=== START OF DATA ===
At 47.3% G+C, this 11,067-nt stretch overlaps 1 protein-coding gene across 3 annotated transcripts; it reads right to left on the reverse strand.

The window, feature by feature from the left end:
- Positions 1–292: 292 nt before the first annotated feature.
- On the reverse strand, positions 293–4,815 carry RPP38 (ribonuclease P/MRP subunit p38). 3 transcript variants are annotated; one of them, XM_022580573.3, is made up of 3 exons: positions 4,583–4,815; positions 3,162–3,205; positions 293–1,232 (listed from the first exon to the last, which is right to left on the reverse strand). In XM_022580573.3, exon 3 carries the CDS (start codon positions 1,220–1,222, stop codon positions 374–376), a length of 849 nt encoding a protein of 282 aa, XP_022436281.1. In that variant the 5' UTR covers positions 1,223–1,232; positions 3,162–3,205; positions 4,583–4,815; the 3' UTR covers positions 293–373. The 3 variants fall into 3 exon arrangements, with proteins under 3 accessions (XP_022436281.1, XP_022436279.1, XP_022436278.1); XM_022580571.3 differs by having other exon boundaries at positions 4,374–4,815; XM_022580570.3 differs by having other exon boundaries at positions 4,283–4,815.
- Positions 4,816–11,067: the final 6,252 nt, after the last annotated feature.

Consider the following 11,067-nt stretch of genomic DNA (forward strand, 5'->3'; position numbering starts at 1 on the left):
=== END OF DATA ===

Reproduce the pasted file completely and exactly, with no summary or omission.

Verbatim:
At 47.3% G+C, this 11,067-nt stretch overlaps 1 protein-coding gene across 3 annotated transcripts; it reads right to left on the reverse strand.

The window, feature by feature from the left end:
- Positions 1–292: 292 nt before the first annotated feature.
- On the reverse strand, positions 293–4,815 carry RPP38 (ribonuclease P/MRP subunit p38). 3 transcript variants are annotated; one of them, XM_022580573.3, is made up of 3 exons: positions 4,583–4,815; positions 3,162–3,205; positions 293–1,232 (listed from the first exon to the last, which is right to left on the reverse strand). In XM_022580573.3, exon 3 carries the CDS (start codon positions 1,220–1,222, stop codon positions 374–376), a length of 849 nt encoding a protein of 282 aa, XP_022436281.1. In that variant the 5' UTR covers positions 1,223–1,232; positions 3,162–3,205; positions 4,583–4,815; the 3' UTR covers positions 293–373. The 3 variants fall into 3 exon arrangements, with proteins under 3 accessions (XP_022436281.1, XP_022436279.1, XP_022436278.1); XM_022580571.3 differs by having other exon boundaries at positions 4,374–4,815; XM_022580570.3 differs by having other exon boundaries at positions 4,283–4,815.
- Positions 4,816–11,067: the final 6,252 nt, after the last annotated feature.

Consider the following 11,067-nt stretch of genomic DNA (forward strand, 5'->3'; position numbering starts at 1 on the left):